If you are of the ’80s generation you have that song in your head, just go ahead and admit it. Now why I used it: this short piece by Heather Wilson who sits on the Rhodes Scholar committee (i.e. selecting them) and has been a US representative. Read Here.
As a result, high-achieving students seem less able to grapple with issues that require them to think across disciplines or reflect on difficult questions about what matters and why.
Unlike many graduate fellowships, the Rhodes seeks leaders who will “fight the world’s fight.” They must be more than mere bookworms. We are looking for students who wonder, students who are reading widely, students of passion who are driven to make a difference in the lives of those around them and in the broader world through enlightened and effective leadership. The undergraduate education they are receiving seems less and less suited to that purpose.
Not that she would listen to me, after all I’m just a humble parish pastor, but I can tell you exactly why she doesn’t get the kids she’s thinks she’s longing for (all the good men…). Our education system is not designed to uncover truth except in the narrowest possible way. It doesn’t even aim at truth, and good portions don’t believe in that word. Absent of truth, the only thing to be passionate about is consumption and power.
The students that succeed wildly in our system are those that learn early that the actual questions don’t matter, just that you are on the right side of whatever the question is for the immediate context. And those students get very good at giving the right contextual answers, posing an ironic stance outside of the classroom (again the right context), and never earning either. Reading widely, wondering and having passion are all signals that you don’t actually get it. They are the very activities that our education and merit system weeds out. The student who stumbles, shows some real passion for the wrong side because she read Plato’s cave and saw a flicker of a shadow of reality gets the A minus. The A minus takes her out of the running for valedictorian, etc, etc, etc.
To find the student she is describing the Rhodes would have to change their sort and put their prestige at risk as the Rhodes would look different that everybody else. To find your life, you must lose it.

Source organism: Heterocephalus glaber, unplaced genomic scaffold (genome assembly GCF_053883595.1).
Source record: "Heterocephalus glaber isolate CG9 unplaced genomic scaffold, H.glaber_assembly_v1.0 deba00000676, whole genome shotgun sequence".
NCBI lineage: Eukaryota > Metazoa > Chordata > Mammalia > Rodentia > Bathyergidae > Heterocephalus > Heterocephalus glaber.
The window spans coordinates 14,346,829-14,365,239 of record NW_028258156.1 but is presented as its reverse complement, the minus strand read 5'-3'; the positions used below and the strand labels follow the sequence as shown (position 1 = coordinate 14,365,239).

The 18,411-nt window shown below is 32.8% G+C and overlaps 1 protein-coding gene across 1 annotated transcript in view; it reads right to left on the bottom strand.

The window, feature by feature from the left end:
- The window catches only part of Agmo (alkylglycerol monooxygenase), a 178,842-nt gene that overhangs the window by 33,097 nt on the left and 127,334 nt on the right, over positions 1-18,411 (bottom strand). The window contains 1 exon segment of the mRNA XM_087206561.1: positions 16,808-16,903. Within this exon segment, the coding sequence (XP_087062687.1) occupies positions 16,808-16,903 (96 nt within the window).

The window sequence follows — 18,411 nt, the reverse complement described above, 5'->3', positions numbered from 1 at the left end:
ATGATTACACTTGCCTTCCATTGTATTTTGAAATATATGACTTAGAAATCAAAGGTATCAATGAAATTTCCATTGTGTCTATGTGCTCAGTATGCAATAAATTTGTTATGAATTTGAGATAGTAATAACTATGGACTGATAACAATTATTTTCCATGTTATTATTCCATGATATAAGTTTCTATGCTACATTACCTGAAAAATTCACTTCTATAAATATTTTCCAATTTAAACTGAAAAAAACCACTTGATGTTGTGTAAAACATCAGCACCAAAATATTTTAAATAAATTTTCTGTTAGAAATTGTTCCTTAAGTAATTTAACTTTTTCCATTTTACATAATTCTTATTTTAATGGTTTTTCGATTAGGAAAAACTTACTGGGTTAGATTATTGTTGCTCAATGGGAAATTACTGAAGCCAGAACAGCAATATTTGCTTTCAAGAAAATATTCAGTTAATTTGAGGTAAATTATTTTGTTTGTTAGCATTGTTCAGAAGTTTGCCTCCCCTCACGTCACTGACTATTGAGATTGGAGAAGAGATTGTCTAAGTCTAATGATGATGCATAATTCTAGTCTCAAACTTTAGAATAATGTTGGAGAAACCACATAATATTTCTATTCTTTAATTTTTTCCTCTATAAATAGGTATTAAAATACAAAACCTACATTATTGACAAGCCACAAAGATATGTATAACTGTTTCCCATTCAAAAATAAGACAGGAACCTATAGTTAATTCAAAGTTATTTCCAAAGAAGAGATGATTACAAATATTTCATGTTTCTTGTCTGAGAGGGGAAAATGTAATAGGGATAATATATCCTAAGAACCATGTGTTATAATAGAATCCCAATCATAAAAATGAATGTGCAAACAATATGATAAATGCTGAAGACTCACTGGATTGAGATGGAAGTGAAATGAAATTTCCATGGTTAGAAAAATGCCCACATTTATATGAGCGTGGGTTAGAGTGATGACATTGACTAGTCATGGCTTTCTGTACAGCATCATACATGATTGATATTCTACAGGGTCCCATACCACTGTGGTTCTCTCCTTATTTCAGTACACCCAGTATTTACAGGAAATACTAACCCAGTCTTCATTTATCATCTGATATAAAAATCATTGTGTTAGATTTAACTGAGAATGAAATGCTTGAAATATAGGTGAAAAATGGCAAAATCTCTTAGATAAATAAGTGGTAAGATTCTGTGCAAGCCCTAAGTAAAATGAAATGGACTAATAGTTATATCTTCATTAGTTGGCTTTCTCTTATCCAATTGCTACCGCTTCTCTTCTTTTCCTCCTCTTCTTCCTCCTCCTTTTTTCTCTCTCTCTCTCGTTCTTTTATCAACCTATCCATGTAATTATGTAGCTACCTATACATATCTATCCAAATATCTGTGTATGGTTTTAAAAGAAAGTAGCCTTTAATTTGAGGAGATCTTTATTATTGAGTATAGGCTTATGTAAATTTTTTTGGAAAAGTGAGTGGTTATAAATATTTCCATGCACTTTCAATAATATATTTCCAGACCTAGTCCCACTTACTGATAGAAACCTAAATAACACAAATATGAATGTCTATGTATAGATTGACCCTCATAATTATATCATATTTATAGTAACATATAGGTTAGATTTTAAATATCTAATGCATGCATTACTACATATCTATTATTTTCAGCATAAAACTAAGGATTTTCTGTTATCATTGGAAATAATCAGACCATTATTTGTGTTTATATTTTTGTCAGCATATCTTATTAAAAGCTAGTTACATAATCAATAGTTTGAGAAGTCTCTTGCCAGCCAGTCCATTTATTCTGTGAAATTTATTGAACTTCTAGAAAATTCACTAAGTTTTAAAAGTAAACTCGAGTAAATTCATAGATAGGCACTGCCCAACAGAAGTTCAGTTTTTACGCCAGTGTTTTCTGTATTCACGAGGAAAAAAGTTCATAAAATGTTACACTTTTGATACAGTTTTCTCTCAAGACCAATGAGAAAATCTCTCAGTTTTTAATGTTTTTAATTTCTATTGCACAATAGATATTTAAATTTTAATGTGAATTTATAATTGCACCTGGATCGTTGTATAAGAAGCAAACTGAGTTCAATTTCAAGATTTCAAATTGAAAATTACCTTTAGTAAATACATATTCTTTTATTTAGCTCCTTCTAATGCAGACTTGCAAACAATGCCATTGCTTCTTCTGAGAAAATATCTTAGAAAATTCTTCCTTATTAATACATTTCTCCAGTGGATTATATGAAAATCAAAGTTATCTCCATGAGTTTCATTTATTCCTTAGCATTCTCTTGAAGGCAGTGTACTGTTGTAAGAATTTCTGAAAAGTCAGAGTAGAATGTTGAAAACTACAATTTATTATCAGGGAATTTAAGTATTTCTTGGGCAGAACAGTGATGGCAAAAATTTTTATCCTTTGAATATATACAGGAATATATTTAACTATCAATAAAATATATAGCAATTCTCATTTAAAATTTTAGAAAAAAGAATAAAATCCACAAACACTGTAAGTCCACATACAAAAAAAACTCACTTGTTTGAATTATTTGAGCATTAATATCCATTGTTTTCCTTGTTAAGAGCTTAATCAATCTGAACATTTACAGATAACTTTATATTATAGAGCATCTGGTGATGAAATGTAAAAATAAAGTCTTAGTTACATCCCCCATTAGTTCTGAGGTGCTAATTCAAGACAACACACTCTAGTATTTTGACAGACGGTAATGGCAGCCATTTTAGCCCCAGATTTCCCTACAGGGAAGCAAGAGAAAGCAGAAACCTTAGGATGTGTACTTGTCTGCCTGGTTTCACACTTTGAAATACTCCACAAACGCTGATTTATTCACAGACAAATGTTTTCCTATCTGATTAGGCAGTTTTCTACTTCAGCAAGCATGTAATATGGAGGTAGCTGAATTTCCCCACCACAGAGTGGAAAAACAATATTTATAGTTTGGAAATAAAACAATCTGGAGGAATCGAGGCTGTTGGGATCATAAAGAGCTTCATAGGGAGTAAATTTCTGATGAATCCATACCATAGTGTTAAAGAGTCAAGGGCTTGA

Just a personal reflection. The confirmation class knows that I have “answers” to the questions I ask. My goal is actually less to get them to that answer then to get them thinking. If I get them thinking they may never be Rhodes Scholars, but they might be those good men and women. But these 6-8th graders have already fully learned the lesson of right answers in the right context; they are just a little more flip in my class because I can’t grade them. One student in particular has taken to “locking in” his answers. Trying to break that ‘learning is a game’ cynical reaction is necessary.
The text of this sermon was John 1:29-42. That is two days of John the Baptist’s preaching and the evangelists account of the first disciples of Jesus. By telling us this account -which is starkly different that the synoptic (Matt/Mark/Luke) tradition, the evangelist invites us to ponder our own discipleship journey. Where are we? Are we on Jordan’s bank, but not really hearing the Baptist say there, right there! is the Lamb? Have we heard and are hoping to see? Have we seen and have joined the journey? Have we put the things we have seen into practice?
The connection with “rosebud” is seeing what is really important. Epiphany, the current season of the church, is a season to see. It is a season to ponder what is really important before the trials and tribulations. To find our rosebud’s and to see the rose which is blooming – foretold by Isaiah and seen today within our midst.